Reinbold v. Beck, No. 3:2015cv03131 - Document 3 (C.D. Ill. 2015)

Court Description: OPINION entered by Judge Sue E. Myerscough on 7/9/2015. The Successor Trustee's Motion for Leave to Appeal d/e 1 the Bankruptcy Court's January 29, 2015 and April 17, 2015 Orders is DENIED. (MAS, ilcd)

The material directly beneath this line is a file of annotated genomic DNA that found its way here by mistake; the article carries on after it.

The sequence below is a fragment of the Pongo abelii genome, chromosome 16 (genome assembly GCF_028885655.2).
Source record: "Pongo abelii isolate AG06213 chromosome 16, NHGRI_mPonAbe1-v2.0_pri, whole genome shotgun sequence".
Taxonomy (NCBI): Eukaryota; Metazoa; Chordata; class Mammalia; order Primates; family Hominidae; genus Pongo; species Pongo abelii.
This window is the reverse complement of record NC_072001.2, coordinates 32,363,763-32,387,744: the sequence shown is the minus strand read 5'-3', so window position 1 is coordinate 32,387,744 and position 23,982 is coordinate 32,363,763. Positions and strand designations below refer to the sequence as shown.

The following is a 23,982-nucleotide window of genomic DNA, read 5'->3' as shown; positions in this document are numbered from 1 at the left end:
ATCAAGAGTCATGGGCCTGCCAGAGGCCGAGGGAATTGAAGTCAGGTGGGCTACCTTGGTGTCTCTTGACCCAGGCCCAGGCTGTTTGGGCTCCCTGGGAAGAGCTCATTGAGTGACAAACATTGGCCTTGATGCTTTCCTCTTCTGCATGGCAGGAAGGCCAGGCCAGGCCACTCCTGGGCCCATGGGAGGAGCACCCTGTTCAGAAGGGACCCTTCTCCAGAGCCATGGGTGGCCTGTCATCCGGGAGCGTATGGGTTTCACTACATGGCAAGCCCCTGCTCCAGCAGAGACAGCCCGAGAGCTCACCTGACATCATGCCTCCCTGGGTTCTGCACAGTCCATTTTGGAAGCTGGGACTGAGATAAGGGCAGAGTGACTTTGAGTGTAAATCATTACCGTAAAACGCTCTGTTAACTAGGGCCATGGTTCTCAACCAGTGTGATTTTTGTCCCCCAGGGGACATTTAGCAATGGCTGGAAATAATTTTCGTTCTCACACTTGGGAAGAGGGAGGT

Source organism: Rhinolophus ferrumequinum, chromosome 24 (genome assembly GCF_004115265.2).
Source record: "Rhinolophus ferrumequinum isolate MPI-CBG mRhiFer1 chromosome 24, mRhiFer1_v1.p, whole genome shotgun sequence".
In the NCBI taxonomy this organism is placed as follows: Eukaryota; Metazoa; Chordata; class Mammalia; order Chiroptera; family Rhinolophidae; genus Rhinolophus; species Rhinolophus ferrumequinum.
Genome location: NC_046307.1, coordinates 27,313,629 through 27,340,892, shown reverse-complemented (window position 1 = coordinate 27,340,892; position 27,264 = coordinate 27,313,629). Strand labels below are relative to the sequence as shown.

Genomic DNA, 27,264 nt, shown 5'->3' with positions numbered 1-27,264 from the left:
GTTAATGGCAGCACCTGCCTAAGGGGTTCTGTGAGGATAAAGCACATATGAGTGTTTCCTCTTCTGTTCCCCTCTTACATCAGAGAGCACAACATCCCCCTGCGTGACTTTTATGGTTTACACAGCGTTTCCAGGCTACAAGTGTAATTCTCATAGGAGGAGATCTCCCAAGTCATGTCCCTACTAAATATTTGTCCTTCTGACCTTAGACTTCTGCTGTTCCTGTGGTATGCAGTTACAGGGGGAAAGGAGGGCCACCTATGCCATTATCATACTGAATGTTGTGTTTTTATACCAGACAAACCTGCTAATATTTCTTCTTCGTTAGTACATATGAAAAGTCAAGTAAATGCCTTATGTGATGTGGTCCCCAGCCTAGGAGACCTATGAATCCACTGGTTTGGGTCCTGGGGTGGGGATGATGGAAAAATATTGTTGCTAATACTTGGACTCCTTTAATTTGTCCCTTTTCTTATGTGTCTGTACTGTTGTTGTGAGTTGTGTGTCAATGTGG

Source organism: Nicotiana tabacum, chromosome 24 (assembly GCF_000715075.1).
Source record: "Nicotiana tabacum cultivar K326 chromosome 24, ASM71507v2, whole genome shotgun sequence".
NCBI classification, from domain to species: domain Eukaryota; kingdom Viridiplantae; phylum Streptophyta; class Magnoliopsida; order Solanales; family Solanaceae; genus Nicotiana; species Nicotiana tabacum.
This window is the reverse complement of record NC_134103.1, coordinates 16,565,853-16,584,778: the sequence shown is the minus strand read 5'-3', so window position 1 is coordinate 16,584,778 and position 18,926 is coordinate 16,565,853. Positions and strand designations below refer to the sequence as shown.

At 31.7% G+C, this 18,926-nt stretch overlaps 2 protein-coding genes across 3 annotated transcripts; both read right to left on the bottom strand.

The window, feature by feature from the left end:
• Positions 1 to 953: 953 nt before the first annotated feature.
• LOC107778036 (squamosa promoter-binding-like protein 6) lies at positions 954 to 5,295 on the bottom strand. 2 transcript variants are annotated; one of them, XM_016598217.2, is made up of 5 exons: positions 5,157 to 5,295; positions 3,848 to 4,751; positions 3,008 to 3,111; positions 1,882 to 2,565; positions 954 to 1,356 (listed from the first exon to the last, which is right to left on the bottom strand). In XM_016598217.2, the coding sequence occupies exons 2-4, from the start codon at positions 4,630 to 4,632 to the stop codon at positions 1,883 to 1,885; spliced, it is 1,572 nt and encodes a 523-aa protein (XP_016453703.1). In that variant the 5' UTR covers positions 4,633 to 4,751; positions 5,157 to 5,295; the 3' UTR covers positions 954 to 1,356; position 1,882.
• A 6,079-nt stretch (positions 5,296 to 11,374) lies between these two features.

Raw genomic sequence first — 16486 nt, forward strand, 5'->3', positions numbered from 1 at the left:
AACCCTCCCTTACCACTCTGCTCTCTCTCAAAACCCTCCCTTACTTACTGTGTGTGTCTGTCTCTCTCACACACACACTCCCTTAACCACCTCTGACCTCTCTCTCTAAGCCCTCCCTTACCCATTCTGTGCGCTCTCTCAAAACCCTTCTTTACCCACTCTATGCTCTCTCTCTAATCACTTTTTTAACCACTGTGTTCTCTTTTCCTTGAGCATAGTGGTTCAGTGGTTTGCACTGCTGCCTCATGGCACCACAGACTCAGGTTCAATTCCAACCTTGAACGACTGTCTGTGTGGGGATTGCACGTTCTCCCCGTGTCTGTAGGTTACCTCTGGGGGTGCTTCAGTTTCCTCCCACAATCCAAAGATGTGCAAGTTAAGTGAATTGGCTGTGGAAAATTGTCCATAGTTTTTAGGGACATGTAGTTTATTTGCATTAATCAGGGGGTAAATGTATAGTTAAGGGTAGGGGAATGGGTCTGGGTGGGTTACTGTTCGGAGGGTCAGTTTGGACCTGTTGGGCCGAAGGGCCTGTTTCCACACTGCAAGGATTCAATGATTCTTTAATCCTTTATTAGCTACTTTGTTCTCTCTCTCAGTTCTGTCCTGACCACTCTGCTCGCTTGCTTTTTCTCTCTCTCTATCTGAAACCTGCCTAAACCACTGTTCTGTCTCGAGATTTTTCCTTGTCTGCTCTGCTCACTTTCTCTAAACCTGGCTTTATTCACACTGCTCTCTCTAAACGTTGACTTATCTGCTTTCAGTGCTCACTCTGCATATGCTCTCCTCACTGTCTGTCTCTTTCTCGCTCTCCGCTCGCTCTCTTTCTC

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Reinbold v. Beck Doc. 3 E-FILED Tuesday, 14 July, 2015 11:32:57 AM Clerk, U.S. District Court, ILCD IN THE UNITED STATES DISTRICT COURT FOR THE CENTRAL DISTRICT OF ILLINOIS SPRINGFIELD DIVISION In re: STEVEN J. BARFIELD, ) ) ) ) Debtor. Case No. 15-3131 OPINION SUE E. MYERSCOUGH, U.S. District Judge. Jeana K. Reinbold, Successor Chapter 7 Trustee to the Estate of Steven J. Barfield (“Successor Trustee”), filed a Motion for Leave to Appeal (d/e 1) the Bankruptcy Court’s January 29, 2015 and April 17, 2015 Orders. The January Order denied the Successor Trustee’s Motion to Confirm and Pay. The April 2015 Order denied the Successor Trustee’s Motion to Amend or Alter Judgment or for New Trial. The Court finds that the Bankruptcy Court’s Orders are not final orders. Moreover, because the Successor Trustee has not demonstrated that there are controlling questions of law as to which there is substantial ground for dispute and that an immediate appeal may materially advance the ultimate termination of the litigation, the Page 1 of 16 Dockets.Justia.com Motion for Leave to Appeal is denied. I. BACKGROUND On March 21, 2012, the original bankruptcy trustee filed a Notice of Intent to Sell the Debtor’s tools and equipment, 2008 Dodge truck, and other items of personal property on April 21, 2012 at a public sale. (The original trustee had earlier obtained an agreed order giving him until March 2012 to sell the Dodge truck). On April 13, 2012, Dustin Beck filed an objection alleging that many of the tools and equipment scheduled to be sold were the property of Quality Turbine, Inc., a corporation co-owned by the Debtor and Mr. Beck, and not the Debtor individually. On April 16, 2012, the Bankruptcy Court entered an order setting the Notice of Intent to Sell and the objection for a hearing on April 26, 2012. The court was unable to schedule a hearing before the scheduled sale. The court also specifically noted that assets owned by a corporation are not to be included in an individual shareholder’s bankruptcy estate. On April 18, 2012, the original trustee and the attorney for Mr. Beck uploaded an agreed order purporting to settle the issues raised Page 2 of 16 by Mr. Beck’s objection. The proposed order sought to authorize the original trustee to sell all of the property listed on the Notice of Intent to Sell. If any of the property sold was shown to not be property of the bankruptcy estate, the sale proceeds would be turned over to Mr. Beck’s counsel. The Bankruptcy Court did not accept the agreed order. The court advised the parties that the agreed order would not be signed because it granted relief not available based on the documents previously filed. On April 21, 2012, the original trustee nonetheless conducted the public sale, and the property was sold. Thereafter, the original trustee filed a Report of Sale for the April 2012 sale and sought compensation for the auctioneer. He later withdrew the Motion, acknowledging that he had no authority for the requested relief. In September 2012, the original trustee filed a second Report of Sale pertaining only to the sale of the 2008 Dodge truck. The original trustee reported that the truck had been sold for $20,000, and he sought to compensate the auctioneer $2,500. The Report of Sale did not disclose any amount paid to the creditor holding a lien Page 3 of 16 on the truck or payment of the Debtor’s claimed exemption in the truck. The court approved the $2,500 payment to the auctioneer. The original trustee made additional attempts to have the sale approved, resolve the issue pertaining to the ownership of the tools and equipment, and distribute the sale proceeds. Ultimately, the original trustee was removed from the case, and the Successor Trustee was appointed. On June 27, 2014, the Successor Trustee filed a Motion to Confirm and Pay. The Successor Trustee asked the court to confirm the sale and allow her to pay Quality Turbine, Inc. $2,238.50 for its assets which were sold and to pay the Debtor $7,650 for his exemptions. The Successor Trustee claimed the original trustee was fully authorized to proceed with the sale and that the proposed distributions should be approved. On January 29, 2015, the Bankruptcy Court denied the Motion to Confirm and Pay. The court found that the original trustee was not authorized to proceed with the sale of the property listed in Mr. Beck’s objection (the tools and equipment) without a court order because an objection to the sale was pending and the court had Page 4 of 16 refused to sign the agreed order purportedly resolving the objection. The agreed order was defective, in part, because the order alleged that certain property was not property of the estate, and a bankruptcy court cannot authorize a trustee to sell property that is not property of the estate. The agreed order was also deficient because notice was not provided to the other parties and Mr. Beck’s counsel lacked authority to enter into a binding agreement for the sale of Quality Turbine, Inc. property. The Bankruptcy Court also found that the Successor Trustee was not entitled to an order authorizing her to pay the debtor’s vehicle exemption. The court had previously found that the sale of the truck was separate from the sale of the disputed tools and equipment. The court noted that, if the Successor Trustee held funds from the sale of the truck from which the Debtor’s exemption could be paid, the Successor Trustee would not need an additional order from the court to pay the exemption. However, it appeared that she was not holding enough money from the truck sale to make the payment and was actually seeking authority to use proceeds from the unauthorized tool and equipment sale to make the Debtor whole Page 5 of 16 on the sale of his truck. The Bankruptcy Court ultimately concluded that the Successor Trustee needed to make a thorough review and accounting of the April 2012 sale and determine whether she could justify continuing with the administration of the estate. The court noted it was unlikely the Successor Trustee could obtain approval for the unauthorized sale or the distribution of the proceeds and that “she must consider her limited options and make the best decision to maximize value to the estate.” January Order at p. 32. Thereafter, the Successor Trustee filed a timely Motion to Amend or Alter Judgment or for New Trial. The Successor Trustee argued that the Bankruptcy Court improperly found that some of the property sold at the April 2012 sale was not property of the estate and that an evidentiary hearing must be held to correct that error. She argued (contrary to her previous position) that Quality Turbine, Inc. did not have any interest in the tools and equipment sold. If she could prove that fact, then the unauthorized sale could be approved. She also argued that she should not be bound by the acts of her predecessor and should be able to “wipe the slate clean” and obtain Page 6 of 16 approval of the sale of the property. April Order at p. 7. On April 17, 2015, the Bankruptcy Court denied the Successor Trustee’s Motion to Amend or Alter Judgment for New Trial. The Bankruptcy Court found that the original trustee had no authority to proceed with the public sale regardless of the merits of the pending objection to the sale. Therefore, there was no reason to hold an evidentiary hearing to determine whether the tools and equipment were property of the estate. Moreover, the Bankruptcy Court rejected the Successor Trustee’s argument that she was not bound by the actions of her predecessor. The Bankruptcy Court found that the Successor Trustee could not use her appointment “to create the fiction that her predecessor’s unauthorized actions never occurred.” April Order at p. 10. On April 30, 2015, the Successor Trustee filed a Notice of Appeal appealing the January 29, 2015 order denying the Trustee’s Motion to Confirm and Pay and the April 17, 2015 Order denying the Trustee’s Motion to Amend or Alter Judgment or for New Trial. See Notice of Appeal (d/e 2). In the Notice of Appeal, the Successor Trustee acknowledges that the orders may not be final. She Page 7 of 16 concurrently filed a Motion for Leave to Appeal pursuant to 28 U.S.C. § 158(a)(3). See Motion (d/e1). In her Motion for Leave to Appeal, the Successor Trustee asserts that the question presented is “whether the Bankruptcy Court erred as a matter of law or abused its discretion in declining to approve the Successor Trustee’s request to confirm the sale as a matter of law or equity or accept evidence concerning that ruling.” Motion at p. 1. She asks that this Court direct the Bankruptcy Court to conduct an evidentiary hearing. Id. at p. 2. In the alternative, if the facts are not dispositive, this Court should require that the Bankruptcy Court limit its ruling “to the legal rule on which it is based, and not be based on any facts.” Id. II. ANALYSIS The Successor Trustee does not argue that the Bankruptcy Court’s orders are final orders. The Court concludes the orders are not final. In a bankruptcy case, an order may be final even though the entire bankruptcy proceeding has not been terminated. See In re UAL Corp., 411 F.3d 818, 821 (7th Cir.2005). Instead, an order is Page 8 of 16 final in a bankruptcy case if it “resolves a discrete dispute that, but for the continuing bankruptcy, would have been a stand-alone suit by or against the trustee.” Zedan v. Habash, 529 F.3d 398, 402 (7th Cir. 2008) (as modified June 24, 2008). In this case, the orders from which the Successor Trustee appeals do not resolve a discrete segment of the proceedings and do not determine a substantial right of a party. The Bankruptcy Court did not make a final determination regarding the proceeds of the unauthorized sale. The Successor Trustee still holds the proceeds of the unauthorized sale, no full accounting has been provided to the Bankruptcy Court, and no determination has been made what to do with the proceeds of the unauthorized sale. In addition, the Bankruptcy Court clearly anticipated further proceedings on the issue when the Bankruptcy Court noted that the Successor Trustee would have to provide a complete accounting of the sale and determine whether she could justify continuing to administer the estate. See, e.g., Dutch Lake Knoll Holdings, LLC v. Sunnybrook Homeowners Ass’n Inc., No. 13-538, 2013 WL 3338783, at *1 (D. Minn. July 2, 2013) (finding that the bankruptcy court’s denial of the Page 9 of 16 motion to sell property free and clear of interests was not a final order because it did not leave the court with anything to do but execute the order and left open other possibilities for the debtor to pursue). Moreover, the Bankruptcy Court did not determine that the sale was void, which may have constituted a final order. See January 2015 Opinion at 30-31 (noting that one of the Successor Trustee’s options is to have the unauthorized sale declared void, although the Bankruptcy Court thought such action would not be prudent); Matter of Allen, 816 F.2d 325, 327 (7th Cir. 1987) (finding that order declaring foreclosure order void was a final order because the order determined a substantial right of the purported purchaser). The Court recognizes that the Seventh Circuit has held that an order denying a motion to confirm a sale is a final order. See In re Vlasek, 325 F.3d 955, 961 (7th Cir. 2003), citing In re Sax, 796 F.2d 994, 996 (7th Cir. 1986) (remarking that an order failing to approval a sale of the debtor’s property is a final order). However, neither of these cases actually involves an order denying a motion to confirm a sale. See Vlasek, 325 F.3d 955 (finding that a motion to dismiss the bankruptcy petition is not a final order); Sax, 796 F.2d at 995 Page 10 of 16 (involving an order approving the sale of a yacht). In addition, the Seventh Circuit provided no basis for the statement, and other courts have held that an order denying a motion to confirm a sale is not a final order. See Spitz v. Nitschke, 528 B.R. 874, 880 (E.D. Wisc. 2015) (citing cases and noting that the court was likely to agree with cases holding that orders denying motions to sell are interlocutory); cf: Bullard v. Blue Hills Bank, 135 S. Ct. 1686, 1692 (2015) (holding that an order denying confirmation of a proposed Chapter 13 repayment plan was not a final order because only plan confirmation altered the status quo and the rights of the parties). Therefore, for the reasons stated, this Court finds that the Bankruptcy Court’s orders denying the Successor Trustee’s Motion to Confirm and Pay are not final. However, even if the orders are not final, this Court has the discretion to review interlocutory orders of the bankruptcy court under 28 U.S.C. § 158(a)(3). See In re Jartran, Inc., 886 F.2d 859, 866 (7th Cir. 1989) (“review of interlocutory appeals from the bankruptcy court is in the district court’s discretion”). Although § 158 does not set forth the standard for granting interlocutory Page 11 of 16 appeals, other district courts have applied the statute governing interlocutory appeals from district courts to circuit courts, 28 U.S.C. § 1292(b). See Gouveia v. I.R.S., 228 B.R. 412, 413 (N.D. Ind. 1988); In re Capen Wholesale, Inc., 184 B.R. 547, 549 (N.D. Ill. 1995). Under § 1292(b), an interlocutory appeal is appropriate when it (1) involves a controlling question of law, (2) over which there is substantial ground for difference of opinion, and (3) an immediate appeal from the order may materially advance the ultimate termination of the litigation. Gouveia, 228 B.R. at 413. All three requirements must be satisfied. Ahrenholz v. Bd. of Trs. of Univ. of Ill., 219 F.3d 674, 676 (7th Cir. 2000); In re Archdiocese of Milwaukee, 482 B.R. 792, 797 (E.D. Wisc. 2012). Moreover, “leave to appeal an interlocutory order will not be granted absent exceptional circumstances.” In re Pullman Constr. Indus., Inc., 143 B.R. 497, 498 (N.D. Ill. 1992) (quotations and citations omitted). Those requirements are not met here. First, the Successor Trustee does not identify a controlling question of law. A question of law “has reference to a question of the meaning of a statutory or constitutional provision, regulation, or Page 12 of 16 common law doctrine rather than to whether the party opposing summary judgment had raised a genuine issue of material fact.” Ahrenholz, 219 F.3d at 676. The appeal must present a “pure question of law, something the [district court] could decide quickly and cleanly without having to study the record.” Id. at 676-77. A question of law is controlling when “its resolution is quite likely to affect the outcome or the further course of litigation, even if it is not certain to do so.” Tr. of Jartran, Inc. v. Winston & Strawn, 208 B.R. 898, 900 (N.D. Ill. 1997). The issue identified here is simply not a controlling question of law. The Successor Trustee identifies the question presented as “whether the Bankruptcy Court erred as a matter of law or abused its discretion in declining to approve the Successor Trustee’s request to confirm the sale as a matter of law or equity or accept evidence concerning that ruling.” Motion at p. 1. Nothing about this issue pertains to the type of pure question of law that this Court could decide quickly and cleanly without have to study the record. The Successor Trustee is not asking the Court to clarify a legal principle. See In re Eastern Livestock Co. LLC, No. 4:12-cv-00126, 2013 WL Page 13 of 16 4479080, at *6 (S.D. Ind. Aug. 20, 2013) (finding that the “decision to remove a bankruptcy trustee is not an abstract issue of law”). Essentially, the Successor Trustee argues that the Bankruptcy Court failed to consider relevant facts and misapplied the facts to the law. Therefore, the Successor Trustee has failed to show a controlling question of law that would warrant an interlocutory appeal. The Successor Trustee does not fare any better on the other two requirements. The Successor Trustee argues that there is a substantial likelihood that a reviewing court would conclude that the Bankruptcy Court abused its discretion by not sufficiently considering its equitable powers and because the Bankruptcy Court’s factual conclusions do not have evidentiary support. Motion at p. 2. However, the Bankruptcy Court repeatedly asked the Successor Trustee for case law that would support the relief requested, and the Successor Trustee failed to do so. The Successor Trustee likewise does not provide such support in her Motion for Leave to Appeal. She has not shown that a substantial ground for a difference of opinion exists but merely shows that she disagrees with the Bankruptcy Court’s application of the facts to the law in this Page 14 of 16 case. See, e.g., Eastern Livestock Co., 2013 WL 4479080, at *6 (finding no substantial ground for difference of opinion where the parties did not disagree as to what controlling law applied). Finally, an immediate appeal would not materially advance the ultimate termination of the case, as demonstrated by the relief the Successor Trustee seeks. Even if this Court reversed the Bankruptcy Court, the Successor Trustee asks that this Court require the Bankruptcy Court to conduct an evidentiary hearing—which would only further delay the ultimate termination of the case—or limit the decision to “the legal rule on which it is based, and not be based on any facts”—which would not advance the ultimate termination of the case either. Motion at 2. Moreover, whether the Bankruptcy Court’s orders are affirmed or reversed, issues would remain relating to the appropriateness of conducting the sale of the truck, the proceeds of the sale because no full accounting has been conducted, and whether enough money exists to pay the Debtor’s exemptions. Consequently, an interlocutory appeal will not address these issues and will not materially advance the ultimate termination of the case. See Gouveia, 228 B.R. at 414 Page 15 of 16 (concluding that the review of an order that makes no final determination regarding the rights to the funds would not materially advance the termination of the litigation and would, in fact, prolong the litigation by expending time on issues that may ultimately be irrelevant to the litigation). III. CONCLUSION For the reasons stated, the Successor Trustee’s Motion for Leave to Appeal (d/e 1) the Bankruptcy Court’s January 29, 2015 and April 17, 2015 Orders is DENIED. ENTER: July 9, 2015 FOR THE COURT: s/Sue E. Myerscough SUE E. MYERSCOUGH UNITED STATES DISTRICT JUDGE Page 16 of 16